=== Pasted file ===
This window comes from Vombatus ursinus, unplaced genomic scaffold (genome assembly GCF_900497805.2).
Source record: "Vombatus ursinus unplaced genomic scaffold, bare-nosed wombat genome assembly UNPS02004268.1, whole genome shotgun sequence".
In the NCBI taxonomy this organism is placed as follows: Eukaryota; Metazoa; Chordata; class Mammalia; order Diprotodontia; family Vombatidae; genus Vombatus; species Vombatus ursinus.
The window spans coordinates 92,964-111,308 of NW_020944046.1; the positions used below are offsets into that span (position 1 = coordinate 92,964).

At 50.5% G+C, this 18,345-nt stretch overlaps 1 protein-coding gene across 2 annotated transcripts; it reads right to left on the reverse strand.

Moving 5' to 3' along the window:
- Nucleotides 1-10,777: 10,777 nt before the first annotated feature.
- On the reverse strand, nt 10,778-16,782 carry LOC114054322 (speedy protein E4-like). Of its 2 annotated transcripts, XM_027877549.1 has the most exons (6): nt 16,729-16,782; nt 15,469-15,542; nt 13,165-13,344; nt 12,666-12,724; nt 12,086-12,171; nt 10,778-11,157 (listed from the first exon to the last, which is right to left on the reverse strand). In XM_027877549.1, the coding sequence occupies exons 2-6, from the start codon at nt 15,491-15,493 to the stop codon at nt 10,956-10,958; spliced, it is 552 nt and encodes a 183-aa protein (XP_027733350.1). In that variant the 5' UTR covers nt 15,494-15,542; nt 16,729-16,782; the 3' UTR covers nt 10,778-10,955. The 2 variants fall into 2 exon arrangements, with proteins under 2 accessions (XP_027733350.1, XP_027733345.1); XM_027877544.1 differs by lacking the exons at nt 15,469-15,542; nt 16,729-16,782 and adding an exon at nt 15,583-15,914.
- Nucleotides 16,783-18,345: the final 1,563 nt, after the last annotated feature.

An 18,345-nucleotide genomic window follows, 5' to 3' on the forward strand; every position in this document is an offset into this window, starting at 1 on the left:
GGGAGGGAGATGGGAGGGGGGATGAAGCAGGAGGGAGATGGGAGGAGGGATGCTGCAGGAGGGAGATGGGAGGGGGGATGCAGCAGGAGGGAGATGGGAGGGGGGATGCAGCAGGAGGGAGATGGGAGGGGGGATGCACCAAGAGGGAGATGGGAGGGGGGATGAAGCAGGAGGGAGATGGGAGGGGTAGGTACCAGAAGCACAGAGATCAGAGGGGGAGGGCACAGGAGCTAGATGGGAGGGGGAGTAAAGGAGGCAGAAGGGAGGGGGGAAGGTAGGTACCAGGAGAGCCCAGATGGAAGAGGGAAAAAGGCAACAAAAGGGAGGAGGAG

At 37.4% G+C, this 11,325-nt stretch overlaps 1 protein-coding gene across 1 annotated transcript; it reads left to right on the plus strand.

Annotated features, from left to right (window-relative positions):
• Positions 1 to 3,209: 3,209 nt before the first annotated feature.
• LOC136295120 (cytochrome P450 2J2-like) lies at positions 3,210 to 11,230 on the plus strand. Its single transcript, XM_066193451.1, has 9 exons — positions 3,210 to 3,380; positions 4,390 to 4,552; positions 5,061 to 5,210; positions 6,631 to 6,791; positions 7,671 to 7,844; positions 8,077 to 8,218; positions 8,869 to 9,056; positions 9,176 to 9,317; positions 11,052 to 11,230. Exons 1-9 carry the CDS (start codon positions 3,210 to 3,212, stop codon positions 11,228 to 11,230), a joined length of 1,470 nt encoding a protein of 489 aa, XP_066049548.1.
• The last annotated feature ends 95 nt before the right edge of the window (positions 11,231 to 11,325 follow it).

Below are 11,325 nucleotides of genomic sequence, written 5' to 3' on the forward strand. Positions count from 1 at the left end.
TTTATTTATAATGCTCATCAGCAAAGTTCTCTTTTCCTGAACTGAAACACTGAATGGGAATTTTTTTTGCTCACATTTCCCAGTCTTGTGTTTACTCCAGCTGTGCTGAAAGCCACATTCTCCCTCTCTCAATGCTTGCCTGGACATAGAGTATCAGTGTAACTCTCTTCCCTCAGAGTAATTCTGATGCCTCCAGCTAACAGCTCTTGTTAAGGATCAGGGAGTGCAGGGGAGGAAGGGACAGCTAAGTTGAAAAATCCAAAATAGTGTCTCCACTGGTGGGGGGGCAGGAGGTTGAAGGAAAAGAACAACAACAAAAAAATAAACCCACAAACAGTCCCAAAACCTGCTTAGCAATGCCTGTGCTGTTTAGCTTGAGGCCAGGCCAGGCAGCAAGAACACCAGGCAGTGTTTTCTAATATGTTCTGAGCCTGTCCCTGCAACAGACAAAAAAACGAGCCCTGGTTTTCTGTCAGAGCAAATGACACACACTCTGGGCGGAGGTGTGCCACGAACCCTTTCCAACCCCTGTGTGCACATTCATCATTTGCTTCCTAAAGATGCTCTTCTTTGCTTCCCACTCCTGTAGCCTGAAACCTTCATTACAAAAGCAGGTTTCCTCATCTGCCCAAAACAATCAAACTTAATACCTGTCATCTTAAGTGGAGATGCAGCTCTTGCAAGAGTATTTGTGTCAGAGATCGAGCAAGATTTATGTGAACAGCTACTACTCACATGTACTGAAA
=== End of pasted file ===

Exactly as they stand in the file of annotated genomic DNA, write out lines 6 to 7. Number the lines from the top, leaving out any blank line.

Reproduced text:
Moving 5' to 3' along the window:
- Nucleotides 1-10,777: 10,777 nt before the first annotated feature.